Conquering the world with their sheer determination, campaigns and activism, three Pakistani women have made it to BBC’s 100 Women list. The list included several women from Afghanistan among other countries in the following categories: Culture and Education, Entertainment and Sport, Politics and Activism along with Science and Health.
Three Pakistani women on the list include Malala Yousafzai – the youngest Nobel Prize laureate with Abia Akram – a disability leader and Laila Haidari – Founder, Mother Camp.
The 24-year-old was previously named in the list well. “The youngest-ever Nobel Peace Prize laureate, Malala Yousafzai is a Pakistani girls’ education activist and UN messenger of peace. She has spoken up for the right of young women to education since she was 11,” the outlet shared about the activist.
It further read, “Her activism began with blogs for the BBC about living under Taliban rule in Pakistan and the ban on girls attending school. In October 2012, a gunman boarded her bus, looking for her, and shot her in the head.” The publication then shared, “Following her recovery, she has continued her work as co-founder of the non-profit Malala Fund, aiming to build a world where every girl can learn and lead without fear.”
Malala was quoted as saying, “Hundreds of millions of girls are out of school today. I want to see a world where every girl can access 12 years of free, safe, and quality education; where all girls can learn and lead.”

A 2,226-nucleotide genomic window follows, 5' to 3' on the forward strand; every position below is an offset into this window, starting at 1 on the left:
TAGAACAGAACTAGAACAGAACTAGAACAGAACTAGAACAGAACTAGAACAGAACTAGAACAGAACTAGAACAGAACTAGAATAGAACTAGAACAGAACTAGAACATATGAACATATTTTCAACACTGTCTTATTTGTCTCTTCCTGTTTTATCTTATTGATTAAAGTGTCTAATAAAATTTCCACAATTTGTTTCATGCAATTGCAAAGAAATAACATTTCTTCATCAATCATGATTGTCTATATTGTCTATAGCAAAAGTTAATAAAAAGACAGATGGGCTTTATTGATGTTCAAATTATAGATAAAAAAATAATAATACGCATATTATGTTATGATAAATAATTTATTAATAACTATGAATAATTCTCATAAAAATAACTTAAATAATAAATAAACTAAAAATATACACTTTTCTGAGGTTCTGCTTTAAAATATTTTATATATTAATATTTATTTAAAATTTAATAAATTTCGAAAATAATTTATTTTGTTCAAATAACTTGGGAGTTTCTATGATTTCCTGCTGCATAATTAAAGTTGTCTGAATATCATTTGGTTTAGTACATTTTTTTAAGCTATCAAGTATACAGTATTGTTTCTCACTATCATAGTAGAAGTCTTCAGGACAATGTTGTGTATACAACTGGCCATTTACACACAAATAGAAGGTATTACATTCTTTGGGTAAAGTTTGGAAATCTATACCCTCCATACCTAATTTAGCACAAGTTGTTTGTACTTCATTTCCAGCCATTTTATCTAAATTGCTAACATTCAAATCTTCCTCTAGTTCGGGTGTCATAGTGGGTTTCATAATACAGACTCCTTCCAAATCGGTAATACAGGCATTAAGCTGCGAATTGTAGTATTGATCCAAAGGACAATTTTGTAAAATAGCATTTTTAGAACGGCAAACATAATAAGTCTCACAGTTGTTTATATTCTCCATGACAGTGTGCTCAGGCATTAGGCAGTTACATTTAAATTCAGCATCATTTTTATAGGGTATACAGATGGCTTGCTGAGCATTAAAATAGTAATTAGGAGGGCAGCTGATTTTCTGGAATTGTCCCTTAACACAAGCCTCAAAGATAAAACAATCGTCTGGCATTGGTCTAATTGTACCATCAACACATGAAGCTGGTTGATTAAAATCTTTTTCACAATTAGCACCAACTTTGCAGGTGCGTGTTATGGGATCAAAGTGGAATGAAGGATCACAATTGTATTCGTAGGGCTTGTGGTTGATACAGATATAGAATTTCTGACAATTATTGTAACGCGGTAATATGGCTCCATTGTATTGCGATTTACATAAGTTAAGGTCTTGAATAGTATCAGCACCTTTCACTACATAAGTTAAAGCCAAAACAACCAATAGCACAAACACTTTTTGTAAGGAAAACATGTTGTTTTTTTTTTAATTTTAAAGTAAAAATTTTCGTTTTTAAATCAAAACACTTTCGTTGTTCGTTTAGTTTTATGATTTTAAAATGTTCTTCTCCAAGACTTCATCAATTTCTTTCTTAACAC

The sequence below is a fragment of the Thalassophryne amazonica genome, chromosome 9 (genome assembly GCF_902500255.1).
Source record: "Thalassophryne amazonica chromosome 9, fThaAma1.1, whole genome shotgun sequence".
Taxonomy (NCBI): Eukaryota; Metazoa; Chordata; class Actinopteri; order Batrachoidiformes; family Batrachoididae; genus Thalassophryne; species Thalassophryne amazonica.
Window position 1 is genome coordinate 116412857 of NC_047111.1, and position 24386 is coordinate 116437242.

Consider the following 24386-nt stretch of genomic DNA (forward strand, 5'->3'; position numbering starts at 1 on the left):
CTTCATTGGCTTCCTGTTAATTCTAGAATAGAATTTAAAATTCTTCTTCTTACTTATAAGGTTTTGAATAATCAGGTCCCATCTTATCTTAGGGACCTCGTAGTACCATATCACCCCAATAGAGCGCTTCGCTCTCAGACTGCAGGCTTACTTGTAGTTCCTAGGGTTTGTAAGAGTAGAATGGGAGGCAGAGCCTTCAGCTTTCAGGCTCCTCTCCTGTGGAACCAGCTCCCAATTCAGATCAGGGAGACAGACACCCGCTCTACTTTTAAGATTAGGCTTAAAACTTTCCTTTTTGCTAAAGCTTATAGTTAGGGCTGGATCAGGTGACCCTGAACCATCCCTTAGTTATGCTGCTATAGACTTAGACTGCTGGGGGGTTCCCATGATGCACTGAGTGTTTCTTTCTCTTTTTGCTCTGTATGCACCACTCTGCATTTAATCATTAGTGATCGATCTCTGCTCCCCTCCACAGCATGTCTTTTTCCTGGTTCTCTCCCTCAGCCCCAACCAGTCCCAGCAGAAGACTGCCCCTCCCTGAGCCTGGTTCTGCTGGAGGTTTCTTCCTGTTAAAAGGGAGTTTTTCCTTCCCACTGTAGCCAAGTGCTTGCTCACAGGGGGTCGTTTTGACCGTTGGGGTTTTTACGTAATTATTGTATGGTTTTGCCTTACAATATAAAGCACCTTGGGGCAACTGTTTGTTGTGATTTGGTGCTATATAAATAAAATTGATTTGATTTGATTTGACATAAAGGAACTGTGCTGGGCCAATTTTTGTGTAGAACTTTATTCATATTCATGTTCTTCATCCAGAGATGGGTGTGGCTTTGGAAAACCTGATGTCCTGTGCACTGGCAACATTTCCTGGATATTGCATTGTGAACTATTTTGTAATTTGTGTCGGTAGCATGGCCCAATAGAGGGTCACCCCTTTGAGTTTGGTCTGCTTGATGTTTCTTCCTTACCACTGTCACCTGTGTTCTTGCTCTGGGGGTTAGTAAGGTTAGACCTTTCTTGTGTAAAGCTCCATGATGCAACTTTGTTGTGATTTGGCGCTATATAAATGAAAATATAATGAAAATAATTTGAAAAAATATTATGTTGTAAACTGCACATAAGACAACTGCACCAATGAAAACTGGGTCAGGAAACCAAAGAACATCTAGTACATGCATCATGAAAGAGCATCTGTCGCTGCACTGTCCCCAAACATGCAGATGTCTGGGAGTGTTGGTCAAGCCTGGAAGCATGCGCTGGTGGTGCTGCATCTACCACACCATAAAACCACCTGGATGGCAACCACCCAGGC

An activist in the disability movement since 1997, when as a student managing her own disability, Abia Akram started the Special Talent Exchange Program (Step). “She is the first woman from Pakistan to be nominated co-ordinator for the Commonwealth Young Disabled People’s Forum. Akram is the founder of the National Forum of Women with Disabilities and has campaigned for the implementation of the UN Convention on the Rights of Persons with Disabilities and Inclusive Development,” BBC shared, adding, “She is also working to include disability in the UN 2030 Agenda and its sustainable development goals.”
In her own words, Abia commented, “To reset the world after the Covid-19 pandemic, we must act jointly to improve all aspects of our societies on which the ‘new normal’ will be built, and we should see far more inclusive development as a result.”
With Kabul’s drug rehabilitation centre, Mother Camp, Laila Haidari has helped nearly 6,400 Afghans since 2010, despite taboos concerning drug users, the outlet shared. “She established the camp using her own savings and financed it by opening a restaurant, run by recovering addicts, which had to close after the fall of Kabul,” the publication said of Laila.
“Haidari’s family is originally from Bamyan but she was born a refugee in Pakistan. A former child bride, married at 12, she is a vocal advocate of women’s rights,” it further read. “She features in the acclaimed documentary Laila at the Bridge (2018), about her struggles to keep her centre open despite threats and opposition.”
Laila commented, “I hope that awareness will spread, so that we can have a more moral and humane world. We live in an interconnected world where the vote of an American citizen can fundamentally change the fate of an Afghan.”
You can view the whole list here.